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Патент USA US2125254

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July 26, 1938.
F. CREASON
2,125,254
MACHINE FOR PRODUCING TRAFFIC LINES IN CONCRETE
Filed Oct.‘ 26, 1935
3 Sheets-Sheet l
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‘ ATTORNEYS.
July 26, 1938.
\
F, CREASON
2,125,254
MACHINE FOR PRODUCING TRAFFIC LINES IN CONCRETE
Filed Oct. 26, 1935
~s Sheets-Sheet 2
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INVENTOR,
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BY
ATTORNEYS.
July 26, 1938.
‘
F_ CREASON
'
2,125,254
MACHINE FOR PRODUCING TRAFFIC LINES IN CONCRETE
Filed 001:. 26, 1935 V
5 Sheets-Sheet 3
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ENTOR,
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ATTORNEYS .
2,125,254
Patented July 26, 1938
UNITED STATES
PATENT OFFICE ~
2,125,254
MACHINE FOR PRODUCING TRAFFIC LINES
IN CONCRETE
Frank Creason, Liberty, Mo.
Application October 26, 1935, Serial No. 46,901
5 Claims. (Cl. 94-45)
This invention relates to improvements in ma
chine for and method of producing tra?ic lines
in concrete and particularly to the means and
method wherein said tra?ic lines are inlaid in
5i. the plastic concrete roadbed under construction.
The principal object of the present invention
is the production of a traffic marking strip in the
body of a highway construction while the con
crete is green and plastic, thus insuring proper
10- bonding between the road construction material
and the marking strip.
Another object of this invention is the method
of inlaying a strip of plastic material in the
green material of a roadway so that upon hard
15? ening, the strip becomes an‘integral part of the
roadway.
'
'
A further object of the invention is the pro—
vision of a machine that is adjustable to roads
of different surface contours and widths.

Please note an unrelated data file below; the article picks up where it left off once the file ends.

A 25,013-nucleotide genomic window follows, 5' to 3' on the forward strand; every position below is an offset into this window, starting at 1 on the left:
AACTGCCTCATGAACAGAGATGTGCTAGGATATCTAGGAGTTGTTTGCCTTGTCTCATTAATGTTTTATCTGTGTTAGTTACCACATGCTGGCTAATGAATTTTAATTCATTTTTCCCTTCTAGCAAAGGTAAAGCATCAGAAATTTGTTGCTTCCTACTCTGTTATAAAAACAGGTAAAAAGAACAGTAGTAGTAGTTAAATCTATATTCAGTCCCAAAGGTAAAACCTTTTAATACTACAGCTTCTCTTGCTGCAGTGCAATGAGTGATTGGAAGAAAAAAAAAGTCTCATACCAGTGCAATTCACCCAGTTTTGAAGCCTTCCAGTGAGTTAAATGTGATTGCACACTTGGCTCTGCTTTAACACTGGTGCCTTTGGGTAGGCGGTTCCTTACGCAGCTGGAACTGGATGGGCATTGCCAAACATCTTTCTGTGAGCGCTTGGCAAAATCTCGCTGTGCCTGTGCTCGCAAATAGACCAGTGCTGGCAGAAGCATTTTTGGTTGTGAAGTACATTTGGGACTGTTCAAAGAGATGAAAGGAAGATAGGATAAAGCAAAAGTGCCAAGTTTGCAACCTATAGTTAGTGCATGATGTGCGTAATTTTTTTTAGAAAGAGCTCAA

Many other objects will appear during the
course of the speci?cation, wherein reference will
be had to the drawings, in which:
Figure l is a plan view of a machine for in
stalling traffic lines in a concrete roadway em
25 bodying this invention.
Fig. 2 is a vertical section, taken on line II—II
of Fig. 1, showing the machine in operative posi
tion on the roadway.
Fig. 3 is a vertical, transverse, sectional’view
30, taken on line III—III of Fig. l, with parts bro~
ken away.
-
Fig. 4 is a view of a portion of the roadway,
showing the different stages of the formation of
35
the marking strip.
Fig. 5 is a‘perspective view of the sled member.
Fig. 6 is an enlarged, fragmentary, sectional
view of the sled member in operative position.
Fig. 7 is a vertical, cross sectional view taken
on line VII-VII of Fig. 6.
Fig. 8 is a vertical, cross sectional view taken
on line V1II—VIII of Fig. 6.
Fig. 9 is a cross sectional view of the strip or
?ller embedded in the plastic concrete oi the
roadway to produce the groove.
Fig. 10 is a view similar to that shown in Fig.
45 9, with the forming strip removed.
Fig. 11 shows a cross sectional view of the sled,
with the runners engaging the opposite side walls
of the groove.
‘
Fig. 12 is a section through the rear portion
5 O of the sled in the operative position, with the
groove ?lled with a plastic cement ?ller.
Fig. 13 is a vView similar to that shown in
Fig. 12, with the sled moved out of engagement
55 therewith.
Fig. 14 shows the cross sectional view of the
marking strip in its complete form, and,
Fig. 15 is a fragmentary, sectional view of the
hollow axle.
Throughout the several views like reference 5
characters designate similar parts and the nu
meral 2|] indicates a carriage or bridge member,
mounted on wheels 22 and 24, which in turn